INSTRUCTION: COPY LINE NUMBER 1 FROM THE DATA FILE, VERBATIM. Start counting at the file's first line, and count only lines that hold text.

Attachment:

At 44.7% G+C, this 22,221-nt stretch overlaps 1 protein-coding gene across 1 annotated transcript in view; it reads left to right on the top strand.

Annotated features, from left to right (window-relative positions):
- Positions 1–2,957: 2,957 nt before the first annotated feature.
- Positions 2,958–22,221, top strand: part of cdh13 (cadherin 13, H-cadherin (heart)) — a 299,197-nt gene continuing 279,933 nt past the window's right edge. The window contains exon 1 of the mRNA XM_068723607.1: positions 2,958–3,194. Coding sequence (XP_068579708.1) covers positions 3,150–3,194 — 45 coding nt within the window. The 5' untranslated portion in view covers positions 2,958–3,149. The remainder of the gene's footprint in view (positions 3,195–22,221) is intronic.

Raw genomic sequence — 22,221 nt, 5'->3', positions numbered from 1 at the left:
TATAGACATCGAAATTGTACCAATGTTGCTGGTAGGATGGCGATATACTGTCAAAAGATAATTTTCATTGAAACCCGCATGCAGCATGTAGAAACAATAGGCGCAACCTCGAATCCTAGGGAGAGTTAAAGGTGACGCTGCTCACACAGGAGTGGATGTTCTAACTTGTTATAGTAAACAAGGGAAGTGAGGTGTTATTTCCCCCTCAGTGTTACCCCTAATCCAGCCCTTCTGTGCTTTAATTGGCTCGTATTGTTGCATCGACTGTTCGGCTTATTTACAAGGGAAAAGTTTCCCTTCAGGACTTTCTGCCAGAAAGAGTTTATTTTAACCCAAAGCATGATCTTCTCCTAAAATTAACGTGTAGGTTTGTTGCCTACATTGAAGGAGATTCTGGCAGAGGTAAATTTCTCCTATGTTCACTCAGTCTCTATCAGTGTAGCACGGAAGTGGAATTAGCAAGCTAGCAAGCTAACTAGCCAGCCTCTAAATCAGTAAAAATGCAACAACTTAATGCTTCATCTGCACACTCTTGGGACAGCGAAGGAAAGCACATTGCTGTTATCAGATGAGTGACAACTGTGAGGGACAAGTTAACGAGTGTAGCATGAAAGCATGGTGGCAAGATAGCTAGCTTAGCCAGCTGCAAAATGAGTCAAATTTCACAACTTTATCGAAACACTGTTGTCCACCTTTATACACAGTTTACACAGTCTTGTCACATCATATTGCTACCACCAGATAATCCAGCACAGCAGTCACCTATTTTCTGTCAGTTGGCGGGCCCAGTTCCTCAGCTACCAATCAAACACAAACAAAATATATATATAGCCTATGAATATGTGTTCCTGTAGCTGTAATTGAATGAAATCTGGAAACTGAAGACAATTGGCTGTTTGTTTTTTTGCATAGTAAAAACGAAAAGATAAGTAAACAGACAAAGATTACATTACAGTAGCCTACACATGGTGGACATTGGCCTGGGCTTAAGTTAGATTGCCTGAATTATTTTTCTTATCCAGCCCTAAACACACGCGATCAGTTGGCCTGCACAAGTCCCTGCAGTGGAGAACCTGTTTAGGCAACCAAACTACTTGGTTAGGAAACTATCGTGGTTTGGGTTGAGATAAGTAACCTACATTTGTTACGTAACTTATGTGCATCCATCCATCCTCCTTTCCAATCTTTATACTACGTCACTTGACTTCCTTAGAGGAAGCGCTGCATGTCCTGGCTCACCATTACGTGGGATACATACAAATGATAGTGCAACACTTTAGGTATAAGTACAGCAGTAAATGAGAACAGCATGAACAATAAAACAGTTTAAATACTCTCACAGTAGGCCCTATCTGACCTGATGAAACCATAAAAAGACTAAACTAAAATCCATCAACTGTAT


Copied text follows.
At 44.7% G+C, this 22,221-nt stretch overlaps 1 protein-coding gene across 1 annotated transcript in view; it reads left to right on the top strand.